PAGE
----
Veteran actress Helen Mirren may have inadvertently made the case for #OscarsSoWhite protests while criticizing them.
The 70-year-old actress, who won a best actress Oscar in 2007 for her performance in "The Queen," recently argued that the backlash against the second straight year of all-white acting nominees is "unfair" to the academy.
"It just so happened it went that way,” Mirren said about this year's nominations during an interview with the U.K.'s Channel 4 News. She went on to say that “Idris Elba absolutely would have been nominated for an Oscar” for his role as an African warlord in the acclaimed drama "Beasts of No Nation," but that “he wasn’t because not enough people saw, or wanted to see a film about child soldiers.”
Critics of Mirren's remarks would likely argue that viewer prejudices regarding stories with a focus on minority characters and subject matters is precisely part of the problem. In contrast, for instance, Mirren won her Academy Award for a film portraying the very white world of the British royals, and there was no buzz about Oscar voters being turned off by the narrow appeal of that film's premise.
Notably, the other most widely shared critical remarks regarding calls for an Oscar boycott also came from elderly, white members of the academy. Eighty-five-year-old two-time Oscar winner Michael Caine, who also has publicly praised Elba's snubbed performance, was quoted as saying: "You can't vote for an actor because he's black" — somewhat missing the point of critics who aren't calling for tokenism but just the equal representation of excellence.
Caine went on to argue that black actors should "be patient" when it comes to receiving more recognition from the movie industry's most prestigious awards. “Of course it will come. It took me years to get an Oscar,” he said.
And current nominee Charlotte Rampling, age 69, caused the biggest uproar when she reportedly called the idea of an Oscars boycott "racist against whites" during a French radio interview in January. Rampling has since clarified her comments, saying in a statement released afterwords, “I simply meant to say that in an ideal world, every performance will be given equal opportunities for consideration.”
For decades, the academy has been infamously male (76 percent), white (94 percent), and dominated by senior citizens (the average age of Oscar voters is 63). Recent studies have suggested that less than 3 percent of the Oscar voting pool is black. And the representation of Latinos, Asians and Native Americans doesn't fare any better. And as frustrating as recent years have been for performers of color, it should be noted that not a single minority actor won an Academy Award during the 1970s.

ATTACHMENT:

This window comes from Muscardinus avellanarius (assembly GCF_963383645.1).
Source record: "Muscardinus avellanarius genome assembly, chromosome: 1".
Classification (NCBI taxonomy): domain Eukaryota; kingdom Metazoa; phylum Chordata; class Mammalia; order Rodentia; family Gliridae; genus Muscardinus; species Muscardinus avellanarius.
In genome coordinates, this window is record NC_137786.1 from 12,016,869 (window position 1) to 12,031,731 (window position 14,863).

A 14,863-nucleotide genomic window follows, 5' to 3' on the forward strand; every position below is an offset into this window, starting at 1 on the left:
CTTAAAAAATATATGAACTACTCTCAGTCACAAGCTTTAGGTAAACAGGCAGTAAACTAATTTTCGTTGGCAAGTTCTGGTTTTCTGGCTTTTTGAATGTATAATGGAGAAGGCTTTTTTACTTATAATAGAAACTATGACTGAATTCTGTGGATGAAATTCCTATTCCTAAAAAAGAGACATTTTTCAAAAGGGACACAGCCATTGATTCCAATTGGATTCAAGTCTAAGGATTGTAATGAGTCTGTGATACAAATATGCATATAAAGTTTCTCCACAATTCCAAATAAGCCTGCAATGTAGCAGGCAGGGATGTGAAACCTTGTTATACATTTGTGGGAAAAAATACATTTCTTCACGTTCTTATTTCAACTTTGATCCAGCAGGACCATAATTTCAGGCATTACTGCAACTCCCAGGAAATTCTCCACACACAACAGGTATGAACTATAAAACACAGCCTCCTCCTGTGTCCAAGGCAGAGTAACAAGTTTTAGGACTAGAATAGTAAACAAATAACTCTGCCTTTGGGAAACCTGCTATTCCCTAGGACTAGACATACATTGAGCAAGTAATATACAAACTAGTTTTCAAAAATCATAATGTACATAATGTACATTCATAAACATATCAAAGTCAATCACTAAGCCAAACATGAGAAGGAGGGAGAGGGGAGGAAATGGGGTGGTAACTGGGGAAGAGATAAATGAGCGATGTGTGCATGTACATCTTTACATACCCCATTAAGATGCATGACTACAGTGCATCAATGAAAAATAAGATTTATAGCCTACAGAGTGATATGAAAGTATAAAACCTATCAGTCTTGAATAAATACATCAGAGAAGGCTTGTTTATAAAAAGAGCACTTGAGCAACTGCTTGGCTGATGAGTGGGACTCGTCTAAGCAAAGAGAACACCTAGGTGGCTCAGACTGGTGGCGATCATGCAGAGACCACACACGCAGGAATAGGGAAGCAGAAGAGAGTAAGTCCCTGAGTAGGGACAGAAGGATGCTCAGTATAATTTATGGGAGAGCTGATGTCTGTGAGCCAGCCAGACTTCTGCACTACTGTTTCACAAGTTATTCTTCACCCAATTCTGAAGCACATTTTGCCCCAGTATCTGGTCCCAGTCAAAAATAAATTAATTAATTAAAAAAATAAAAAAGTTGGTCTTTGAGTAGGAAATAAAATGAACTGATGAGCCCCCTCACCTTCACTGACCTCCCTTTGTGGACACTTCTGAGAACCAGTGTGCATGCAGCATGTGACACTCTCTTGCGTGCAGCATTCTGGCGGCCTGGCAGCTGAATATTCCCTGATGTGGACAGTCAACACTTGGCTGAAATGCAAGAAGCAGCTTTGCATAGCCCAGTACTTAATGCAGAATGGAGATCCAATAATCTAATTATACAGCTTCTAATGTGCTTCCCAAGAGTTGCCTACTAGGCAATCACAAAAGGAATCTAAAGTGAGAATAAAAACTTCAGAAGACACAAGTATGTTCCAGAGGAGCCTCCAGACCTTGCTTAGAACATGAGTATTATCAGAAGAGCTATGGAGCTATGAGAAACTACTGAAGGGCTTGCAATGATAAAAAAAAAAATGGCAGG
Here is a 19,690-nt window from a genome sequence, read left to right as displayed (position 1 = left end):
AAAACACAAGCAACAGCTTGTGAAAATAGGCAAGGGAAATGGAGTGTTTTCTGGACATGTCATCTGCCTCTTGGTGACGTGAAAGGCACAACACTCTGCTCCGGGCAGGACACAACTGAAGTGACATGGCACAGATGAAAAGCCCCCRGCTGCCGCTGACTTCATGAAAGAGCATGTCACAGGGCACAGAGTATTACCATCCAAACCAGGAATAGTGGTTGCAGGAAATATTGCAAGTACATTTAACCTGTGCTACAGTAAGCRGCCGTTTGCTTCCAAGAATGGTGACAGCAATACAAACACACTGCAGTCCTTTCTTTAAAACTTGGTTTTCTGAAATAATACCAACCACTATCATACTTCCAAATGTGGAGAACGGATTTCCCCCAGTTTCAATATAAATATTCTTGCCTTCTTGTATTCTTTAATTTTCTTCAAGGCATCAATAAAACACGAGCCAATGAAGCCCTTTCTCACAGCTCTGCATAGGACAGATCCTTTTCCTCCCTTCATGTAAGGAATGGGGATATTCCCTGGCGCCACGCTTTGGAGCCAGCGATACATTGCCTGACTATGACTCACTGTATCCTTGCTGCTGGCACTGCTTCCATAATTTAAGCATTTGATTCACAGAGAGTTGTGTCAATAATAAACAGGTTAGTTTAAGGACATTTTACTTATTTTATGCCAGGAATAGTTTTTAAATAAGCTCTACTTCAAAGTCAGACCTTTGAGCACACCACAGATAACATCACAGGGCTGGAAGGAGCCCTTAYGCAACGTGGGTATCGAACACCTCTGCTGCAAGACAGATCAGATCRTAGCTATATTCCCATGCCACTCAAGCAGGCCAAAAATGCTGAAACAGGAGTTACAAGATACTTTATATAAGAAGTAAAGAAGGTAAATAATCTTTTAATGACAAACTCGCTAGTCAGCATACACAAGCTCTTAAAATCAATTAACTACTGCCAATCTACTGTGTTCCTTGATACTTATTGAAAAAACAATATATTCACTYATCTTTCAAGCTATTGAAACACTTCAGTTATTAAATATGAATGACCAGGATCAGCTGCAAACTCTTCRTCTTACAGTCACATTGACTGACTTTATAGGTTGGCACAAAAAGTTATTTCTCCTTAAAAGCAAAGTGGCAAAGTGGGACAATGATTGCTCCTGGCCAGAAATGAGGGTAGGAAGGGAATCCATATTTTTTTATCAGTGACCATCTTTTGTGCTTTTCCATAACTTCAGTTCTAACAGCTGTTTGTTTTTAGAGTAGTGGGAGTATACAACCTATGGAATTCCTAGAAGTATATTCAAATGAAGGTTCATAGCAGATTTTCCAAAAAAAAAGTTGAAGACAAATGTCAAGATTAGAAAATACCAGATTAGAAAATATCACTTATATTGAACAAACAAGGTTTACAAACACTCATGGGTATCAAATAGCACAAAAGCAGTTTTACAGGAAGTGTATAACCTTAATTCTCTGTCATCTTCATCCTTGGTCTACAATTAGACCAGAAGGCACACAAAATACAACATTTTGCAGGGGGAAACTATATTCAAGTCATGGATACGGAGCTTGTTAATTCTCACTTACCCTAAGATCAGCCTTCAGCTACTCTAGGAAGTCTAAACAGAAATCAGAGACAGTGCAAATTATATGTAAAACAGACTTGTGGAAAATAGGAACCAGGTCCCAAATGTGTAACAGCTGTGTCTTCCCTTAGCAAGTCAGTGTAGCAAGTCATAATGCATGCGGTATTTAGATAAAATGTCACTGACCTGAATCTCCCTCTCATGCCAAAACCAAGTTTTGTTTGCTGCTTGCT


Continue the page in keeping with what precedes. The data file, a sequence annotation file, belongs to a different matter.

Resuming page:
In the aftermath of widespread criticism by everyone from A-list stars like George Clooney to President Barack Obama, the academy has instituted new rules to increase female and minority membership and to place term limits on longtime members who are no longer active within the industry.
“We could not be silent,” academy president Cheryl Boone Isaacs told The Hollywood Reporter last month. “And we had no reason to be silent. It isn’t a smart thing just to sit back and just sort of let the conversation get out of hand when it’s about you. At some point, you need to speak up.”
For her part, Mirren, who missed the supporting actress cut this year for her performance in the biopic "Trumbo," joked that like director Spike Lee she won't be attending the Oscars this year — but only because she wasn't invited. On a more serious note she said: "The issue we need to be looking at is what happens before the film gets to the Oscars, what kinds of films are made and the way in which they’re cast, and the scripts. It’s those things that are much more influential, ultimately, than who stands there with an Oscar.”
Recent studies have shown that more than 90 percent of Hollywood executives and senior management figures are white and that two-thirds of speaking roles in most of the popular films of the last several years were filled by white performers.
Meanwhile, presidential candidate Sen. Marco Rubio appears to be clueless when it comes to what the fuss is all about. During an appearance on CNN earlier this week, the Florida Republican was asked about the #OscarsSoWhite controversy and he said, "I don't know, what does that mean?"
The 44-year-old lawmaker, who has expressed an affinity for black culture in the past, particularly hip-hop music, argued that Hollywood has "bigger problems" than a lack of diversity.
“I think the bigger problem with Hollywood is the values they are trying to ram down our kids’ throats and how hard it’s made it on parents," Rubio said, without elaborating on what those values are.